• Track-ready in appearance and substance, with flared body and more power
  • Carbon fiber and billet aluminum details
  • 250-horsepower turbocharged engine

Mention the Kia Soul, and many will be reminded of the hugely popular dancing hamsters that are featured in ads for the compact car. But here at the Chicago Auto Show, Kia unveiled a Soul-based concept that's a completely different animal. The Kia Track'ster concept has two fewer doors than the Soul. It is a race-ready machine with a flared body, upgraded suspension and brakes, more power and a host of details that add the appearance and the substance for high performance driving.

The soul of the Soul is evident in the Track'ster, but other than a basic shape that includes a roofline that tapers toward the rear and a relatively upright windshield, the concept is a significant departure from its economical road-going sister. The Track'ster is five inches wider, with flared fenders shrouding staggered-width wheels and tires - 19-inch HRE-K1s with 245-series Michelin Pilot Sport PS2 rubber up front and 285-series out back. The Track'ster's stance is low and aggressive, its wheelbase stretched by an inch and its rear side doors eliminated. Carbon fiber and billet aluminum details save weight and contribute to the sporty look. Scoops and vents in the body work swallow up and exhaust air to cool components and let the engine breathe.

Inside, the backseat is eliminated to lighten the load and free up space for a tool kit and spare. Heavily bolstered seats are swathed in Inferno Orange suede and Granite Gray leather. The gray color carries over to the suede-covered door panels and steering wheel. Gears are selected through a short shift lever with joystick-style base instead of a boot.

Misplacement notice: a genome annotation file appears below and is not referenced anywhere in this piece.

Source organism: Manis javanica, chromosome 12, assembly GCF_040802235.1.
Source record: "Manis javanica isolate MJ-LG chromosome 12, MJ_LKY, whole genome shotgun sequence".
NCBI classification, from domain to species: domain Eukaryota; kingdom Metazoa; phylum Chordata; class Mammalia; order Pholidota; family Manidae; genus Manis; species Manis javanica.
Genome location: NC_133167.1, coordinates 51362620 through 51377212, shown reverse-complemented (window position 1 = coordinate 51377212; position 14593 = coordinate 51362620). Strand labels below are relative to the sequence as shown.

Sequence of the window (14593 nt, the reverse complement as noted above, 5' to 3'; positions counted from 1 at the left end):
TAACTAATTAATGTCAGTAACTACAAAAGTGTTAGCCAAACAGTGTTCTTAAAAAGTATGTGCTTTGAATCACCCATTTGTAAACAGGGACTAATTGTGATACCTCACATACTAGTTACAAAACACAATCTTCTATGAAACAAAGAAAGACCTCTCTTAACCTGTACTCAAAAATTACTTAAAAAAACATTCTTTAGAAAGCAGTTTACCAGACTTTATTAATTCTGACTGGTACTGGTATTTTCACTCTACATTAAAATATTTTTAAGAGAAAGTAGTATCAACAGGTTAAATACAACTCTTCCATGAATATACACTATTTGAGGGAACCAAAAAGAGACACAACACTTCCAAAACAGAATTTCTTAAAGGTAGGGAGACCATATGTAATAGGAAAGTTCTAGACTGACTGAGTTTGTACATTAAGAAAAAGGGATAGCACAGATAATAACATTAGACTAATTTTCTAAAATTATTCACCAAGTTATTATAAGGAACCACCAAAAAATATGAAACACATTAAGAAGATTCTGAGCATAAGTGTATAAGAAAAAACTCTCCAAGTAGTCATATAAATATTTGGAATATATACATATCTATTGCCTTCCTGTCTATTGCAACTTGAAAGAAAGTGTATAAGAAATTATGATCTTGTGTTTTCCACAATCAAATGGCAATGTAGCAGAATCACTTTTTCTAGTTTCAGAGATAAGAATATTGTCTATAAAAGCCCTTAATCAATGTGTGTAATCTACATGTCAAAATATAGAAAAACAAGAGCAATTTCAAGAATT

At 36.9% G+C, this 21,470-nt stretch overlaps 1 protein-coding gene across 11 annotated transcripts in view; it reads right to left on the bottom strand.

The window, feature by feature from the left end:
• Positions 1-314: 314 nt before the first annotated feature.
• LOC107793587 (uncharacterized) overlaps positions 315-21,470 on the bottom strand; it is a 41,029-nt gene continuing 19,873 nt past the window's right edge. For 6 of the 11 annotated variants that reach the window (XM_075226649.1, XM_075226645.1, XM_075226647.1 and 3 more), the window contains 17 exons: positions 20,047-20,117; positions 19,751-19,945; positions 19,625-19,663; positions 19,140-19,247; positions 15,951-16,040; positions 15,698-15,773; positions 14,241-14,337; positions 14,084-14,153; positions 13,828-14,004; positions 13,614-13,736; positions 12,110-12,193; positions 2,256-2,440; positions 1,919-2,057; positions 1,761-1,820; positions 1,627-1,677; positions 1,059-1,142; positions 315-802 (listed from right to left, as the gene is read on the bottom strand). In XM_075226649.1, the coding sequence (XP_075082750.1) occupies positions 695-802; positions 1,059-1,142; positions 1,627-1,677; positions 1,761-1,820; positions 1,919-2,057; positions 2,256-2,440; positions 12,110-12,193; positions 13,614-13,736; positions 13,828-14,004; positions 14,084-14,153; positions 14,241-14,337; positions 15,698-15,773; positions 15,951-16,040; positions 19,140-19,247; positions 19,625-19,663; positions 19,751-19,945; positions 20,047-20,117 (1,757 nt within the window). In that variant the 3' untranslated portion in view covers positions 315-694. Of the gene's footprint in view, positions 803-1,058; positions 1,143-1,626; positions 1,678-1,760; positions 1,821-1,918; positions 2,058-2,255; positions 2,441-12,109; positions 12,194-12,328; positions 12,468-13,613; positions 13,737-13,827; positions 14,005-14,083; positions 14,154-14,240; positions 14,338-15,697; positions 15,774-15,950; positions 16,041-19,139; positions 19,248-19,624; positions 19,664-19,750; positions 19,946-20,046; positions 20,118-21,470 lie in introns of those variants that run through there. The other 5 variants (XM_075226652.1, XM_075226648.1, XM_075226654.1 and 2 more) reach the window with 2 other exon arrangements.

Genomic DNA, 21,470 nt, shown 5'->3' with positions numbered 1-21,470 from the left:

Under the Track'ster's aggressive skin is a 250-horsepower, turbocharged 2-liter delivering power to all four wheels through a six-speed manual transmission. Brakes and suspension are upgraded for performance. Six-piston Brembo front calipers clamp down on 14-inch cross-drilled and vented rotors. Rear brakes use four-piston calipers and 13.6-inch calipers. Suspension is lowered, and the chassis is stiffened with a rear strut brace.

The Track'ster may resemble the Soul, but Kia says its spirit is more aggressive canine than fuzzy rodent.

"The idea was to make the Track'ster tough looking, like a bulldog. But the car had to be approachable as well," said Tom Kearns, chief designer for Kia Motors America. "We wanted to base the car in reality so people instantly knew it was a Soul, but with a lot of attitude. It had to be a bold interpretation that would change people's conceptions of what a sporty Kia could be."

The Track'ster certainly brings the tough attitude and look. While a track-ready version of the Soul with just two seats may seem an unlikely production car, a vehicle that falls somewhere between this track-ready concept and the more conventional Soul may be a good fit for Kia.

What it means to you: It has the soul of a Soul, but Kia's Track'ster Concept is a race-ready, 250-horsepower all-wheel drive animal.

author photo

Nick Palermo is an automotive writer and lifelong car nut. He follows new and late-model used vehicles for AutoTrader.com, writes about vintage cars for Hemmings Classic Wheels and blogs on all things automotive at LivingVroom. He lives in Atlanta with his wife and twins.

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